Just past a bridge near the Haus der Kunst art museum, the river forms a standing wave about 1 metre high, which is a popular river surfing spot. The water is cold and shallow (sometimes only 40 cm deep), making it suitable only for experienced surfers and playboaters (whitewater kayakers). The wave is predominately used by surfers, and animosities of surfers towards kayakers (in general not uncommon) have occasionally been reported.
The wave has been surfed by river surfers since 1972, and surfing competitions have even been held. Due to the more recent development of playboating, kayakers have only more recently and so far not in great numbers started to surf the wave.
Surfing is now (2010) officially allowed. A new sign next to the wave warns that “Due to the forceful current, the wave is suitable for skilled and experienced surfers only”. In previous years there have been issues between the authorities, who threatened to demolish the wave, and a group of wave supporters who organized activities and a website to save the wave, including an online petition to leave the wave intact.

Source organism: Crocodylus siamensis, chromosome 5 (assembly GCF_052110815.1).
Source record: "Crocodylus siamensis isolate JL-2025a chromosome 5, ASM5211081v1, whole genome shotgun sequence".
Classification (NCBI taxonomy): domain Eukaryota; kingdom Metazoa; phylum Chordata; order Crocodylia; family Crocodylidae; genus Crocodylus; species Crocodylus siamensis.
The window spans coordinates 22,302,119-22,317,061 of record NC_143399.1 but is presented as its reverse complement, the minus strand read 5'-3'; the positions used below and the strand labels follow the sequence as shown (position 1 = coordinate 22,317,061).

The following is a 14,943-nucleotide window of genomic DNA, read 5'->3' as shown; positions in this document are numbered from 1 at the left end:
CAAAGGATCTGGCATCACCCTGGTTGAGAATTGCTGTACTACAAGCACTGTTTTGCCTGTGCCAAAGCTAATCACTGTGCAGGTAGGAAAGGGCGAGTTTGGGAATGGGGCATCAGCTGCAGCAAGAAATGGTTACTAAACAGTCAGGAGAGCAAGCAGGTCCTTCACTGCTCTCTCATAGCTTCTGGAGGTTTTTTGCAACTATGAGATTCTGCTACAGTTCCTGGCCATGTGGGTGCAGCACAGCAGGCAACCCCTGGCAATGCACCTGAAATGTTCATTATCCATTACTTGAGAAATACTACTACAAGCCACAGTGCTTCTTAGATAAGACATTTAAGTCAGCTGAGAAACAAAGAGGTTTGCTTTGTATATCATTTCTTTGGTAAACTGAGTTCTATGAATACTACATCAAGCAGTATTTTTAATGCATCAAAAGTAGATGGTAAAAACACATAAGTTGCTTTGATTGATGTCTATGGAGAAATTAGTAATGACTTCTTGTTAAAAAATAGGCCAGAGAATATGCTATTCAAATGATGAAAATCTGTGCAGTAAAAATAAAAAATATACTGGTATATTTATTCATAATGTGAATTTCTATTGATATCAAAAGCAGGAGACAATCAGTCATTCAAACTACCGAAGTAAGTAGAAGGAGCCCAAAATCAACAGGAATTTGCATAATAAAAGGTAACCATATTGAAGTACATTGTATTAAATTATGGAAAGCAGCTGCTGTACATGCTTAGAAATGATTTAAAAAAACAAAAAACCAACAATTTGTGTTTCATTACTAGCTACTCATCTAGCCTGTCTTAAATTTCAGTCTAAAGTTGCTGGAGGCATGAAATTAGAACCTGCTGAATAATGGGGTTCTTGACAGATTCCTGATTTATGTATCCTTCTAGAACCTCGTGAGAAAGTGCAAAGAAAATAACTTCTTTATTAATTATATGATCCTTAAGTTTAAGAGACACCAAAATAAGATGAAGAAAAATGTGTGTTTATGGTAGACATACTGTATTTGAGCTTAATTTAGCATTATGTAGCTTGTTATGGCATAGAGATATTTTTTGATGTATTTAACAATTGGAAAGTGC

Being a standing wave it can be surfed for as long as one’s balance holds, and in busy times a queue of surfers forms on the bank. In the past surfers tied a leash to the bridge to hold onto, but a sign announces that this is both dangerous and forbidden.
The local surfers have forced the wave to break more cleanly, with increased height, by attaching ropes to the bridge which trail submerged planks, creating two large “U”-shapes. Such a shape makes the wave easier to surf for river surfers (playboating makes fewer demands of the wave shape).
Surfing The Eisbach, photos by Thomas Prior.